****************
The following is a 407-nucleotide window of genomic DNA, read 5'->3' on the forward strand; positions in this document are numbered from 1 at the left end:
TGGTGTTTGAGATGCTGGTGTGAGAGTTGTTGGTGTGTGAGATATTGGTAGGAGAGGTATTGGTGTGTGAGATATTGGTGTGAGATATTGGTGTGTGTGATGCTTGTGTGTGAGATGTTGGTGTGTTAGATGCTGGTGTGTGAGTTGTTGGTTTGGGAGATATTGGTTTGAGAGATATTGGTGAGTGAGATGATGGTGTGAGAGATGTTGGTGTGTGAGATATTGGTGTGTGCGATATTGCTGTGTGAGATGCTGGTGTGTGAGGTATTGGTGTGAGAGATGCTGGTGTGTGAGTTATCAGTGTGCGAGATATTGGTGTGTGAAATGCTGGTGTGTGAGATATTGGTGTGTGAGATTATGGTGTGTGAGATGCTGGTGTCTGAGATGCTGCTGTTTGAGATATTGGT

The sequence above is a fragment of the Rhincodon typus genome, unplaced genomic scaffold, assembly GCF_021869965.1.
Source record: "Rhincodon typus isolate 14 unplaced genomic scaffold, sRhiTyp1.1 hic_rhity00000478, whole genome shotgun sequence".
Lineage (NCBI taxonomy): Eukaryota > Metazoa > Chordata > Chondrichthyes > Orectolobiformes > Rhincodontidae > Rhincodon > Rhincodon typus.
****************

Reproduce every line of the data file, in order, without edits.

The following is a 407-nucleotide window of genomic DNA, read 5'->3' on the forward strand; positions in this document are numbered from 1 at the left end:
TGGTGTTTGAGATGCTGGTGTGAGAGTTGTTGGTGTGTGAGATATTGGTAGGAGAGGTATTGGTGTGTGAGATATTGGTGTGAGATATTGGTGTGTGTGATGCTTGTGTGTGAGATGTTGGTGTGTTAGATGCTGGTGTGTGAGTTGTTGGTTTGGGAGATATTGGTTTGAGAGATATTGGTGAGTGAGATGATGGTGTGAGAGATGTTGGTGTGTGAGATATTGGTGTGTGCGATATTGCTGTGTGAGATGCTGGTGTGTGAGGTATTGGTGTGAGAGATGCTGGTGTGTGAGTTATCAGTGTGCGAGATATTGGTGTGTGAAATGCTGGTGTGTGAGATATTGGTGTGTGAGATTATGGTGTGTGAGATGCTGGTGTCTGAGATGCTGCTGTTTGAGATATTGGT

The sequence above is a fragment of the Rhincodon typus genome, unplaced genomic scaffold, assembly GCF_021869965.1.
Source record: "Rhincodon typus isolate 14 unplaced genomic scaffold, sRhiTyp1.1 hic_rhity00000478, whole genome shotgun sequence".
Lineage (NCBI taxonomy): Eukaryota > Metazoa > Chordata > Chondrichthyes > Orectolobiformes > Rhincodontidae > Rhincodon > Rhincodon typus.